The economic misery caused by the nation’s financial meltdown has hit New York especially hard. Since September 2007, the city’s financial sector has lost 13,400 jobs, according to the state Labor Department. An additional 65,000 financial jobs will be gone in New York and its suburbs by mid-2010, says BusinessWeek.
With Wall Street accounting for a quarter of New York City’s salaries, the state stands to lose a boatload of tax revenue. That is horrible news for legislators, who are grappling with a projected $12.5 billion shortfall next year. The total budget deficit could reach a record $47 billion over the next four years.
State lawmakers are understandably searching for a way out of the wreckage and will no doubt make a number of painful budget cuts. But to put the Empire State’s economy back on track over the long term, lawmakers should instead focus their efforts on a bigger, broader goal: expanding economic freedom.
What is economic freedom? It’s the right of individuals to pursue their interests through voluntary exchange of private property under the rule of law.
On this score, New York has a lot of room to improve. For the third consecutive time, the Empire State landed dead last in the Pacific Research Institute/Forbes U.S. Economic Freedom Index, which ranks each of the 50 states according to its relative level of economic freedom.
What did New York do to deserve such an ignominious distinction? The state scored at the bottom in a number of categories because of its confiscatory tax rates, overbearing regulations on businesses and residents, out-of-control welfare spending, bloated state government and overlawyered legal climate.
When times were good on Wall Street, these policy faults escaped notice. Financial services companies bolstered state coffers with the taxes they paid on stellar profits. Tax increases on income and gasoline were swallowed with relative ease.
The excess cash allowed the government to spend lavishly. The state covers more than 5 million New Yorkers – 26% of the population – under Medicaid at a cost of more than $45 billion a year. New York spends nearly two-thirds more than the average state on each Medicaid enrollee.
The high tax rates needed to maintain such massive spending are not an option anymore. The state cannot hope to attract new businesses to replace the financial titans if it does not reform its crushing tax burden.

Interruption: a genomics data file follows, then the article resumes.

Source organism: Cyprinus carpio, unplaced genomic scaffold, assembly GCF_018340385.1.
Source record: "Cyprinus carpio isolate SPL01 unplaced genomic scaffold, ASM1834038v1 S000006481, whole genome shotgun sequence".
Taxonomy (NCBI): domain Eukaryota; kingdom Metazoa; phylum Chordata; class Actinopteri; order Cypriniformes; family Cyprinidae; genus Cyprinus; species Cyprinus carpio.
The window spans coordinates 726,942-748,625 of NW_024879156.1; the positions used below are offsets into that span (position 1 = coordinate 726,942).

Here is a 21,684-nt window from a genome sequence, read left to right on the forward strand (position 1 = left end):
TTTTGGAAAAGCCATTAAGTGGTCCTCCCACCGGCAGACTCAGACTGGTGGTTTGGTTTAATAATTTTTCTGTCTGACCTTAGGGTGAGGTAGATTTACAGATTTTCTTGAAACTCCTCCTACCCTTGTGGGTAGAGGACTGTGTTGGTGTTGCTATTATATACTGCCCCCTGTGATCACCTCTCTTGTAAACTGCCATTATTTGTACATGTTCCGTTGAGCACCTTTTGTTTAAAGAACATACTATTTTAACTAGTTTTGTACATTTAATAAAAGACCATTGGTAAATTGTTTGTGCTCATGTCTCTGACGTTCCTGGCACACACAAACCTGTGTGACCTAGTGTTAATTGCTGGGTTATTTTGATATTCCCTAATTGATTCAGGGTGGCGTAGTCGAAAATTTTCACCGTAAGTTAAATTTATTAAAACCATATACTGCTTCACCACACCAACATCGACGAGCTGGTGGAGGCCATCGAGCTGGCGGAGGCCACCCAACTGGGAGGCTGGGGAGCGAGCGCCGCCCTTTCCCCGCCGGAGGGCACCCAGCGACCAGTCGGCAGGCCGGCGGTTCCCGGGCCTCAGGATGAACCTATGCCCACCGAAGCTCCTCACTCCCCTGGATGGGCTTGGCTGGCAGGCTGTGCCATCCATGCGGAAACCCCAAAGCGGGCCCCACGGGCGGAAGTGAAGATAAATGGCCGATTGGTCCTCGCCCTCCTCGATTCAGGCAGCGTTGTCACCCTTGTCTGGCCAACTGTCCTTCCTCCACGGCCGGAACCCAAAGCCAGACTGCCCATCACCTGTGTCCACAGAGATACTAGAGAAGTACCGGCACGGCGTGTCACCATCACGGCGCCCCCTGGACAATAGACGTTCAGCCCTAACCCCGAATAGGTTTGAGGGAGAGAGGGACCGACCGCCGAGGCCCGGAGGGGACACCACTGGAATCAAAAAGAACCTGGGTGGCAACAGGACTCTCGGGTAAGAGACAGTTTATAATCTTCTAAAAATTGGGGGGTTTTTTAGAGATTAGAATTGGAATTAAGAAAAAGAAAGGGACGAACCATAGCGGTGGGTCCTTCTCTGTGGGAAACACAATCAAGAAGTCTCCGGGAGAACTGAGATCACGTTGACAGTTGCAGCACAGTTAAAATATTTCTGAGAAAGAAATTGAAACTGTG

New York could also dig its way out of the financial doldrums by implementing common-sense legal reforms. The state suffered more than $16 billion in tort losses in 2006 alone. Sensing an environment favorable to lawsuits, more lawyers have flocked to New York since 2004 than to any other state. All these attorneys translate into high tort costs – only three states spend more on torts as a share of their economy than New York does.
That, in turn, translates into a climate that’s hostile to economic activity and job growth, costing the state needed tax revenue. Thriving businesses are critical to the state’s tax base; if businesses and jobs are not growing or leave the state altogether to avoid tort costs and the risks of meritless lawsuits, the government misses out on tax revenue it needs to fund the budget. Also, state and local governments pay out millions of dollars each year as defendants in tort lawsuits. Ultimately, taxpayers are on the hook for these tort costs and higher insurance premiums.
New York could put an end to the legal bloodletting by enacting meaningful reforms, such as monetary caps on damages in medical malpractice lawsuits. Many parts of the state face a shortage of physicians, as doctors flee New York for less threatening environs.
With the collapse of the financial industry, there is no one left to bankroll New York’s out-of-control spending. Now the state’s unfriendliness toward rank-and-file businesses can no longer be ignored.
If lawmakers truly want to rescue New York’s economy, they must undertake bold reforms that will loosen regulatory and tort strangleholds and oppressive tax regimes now in place. Without such reforms, this financial crisis could mark the beginning of a long period of stagnation for New York’s economy.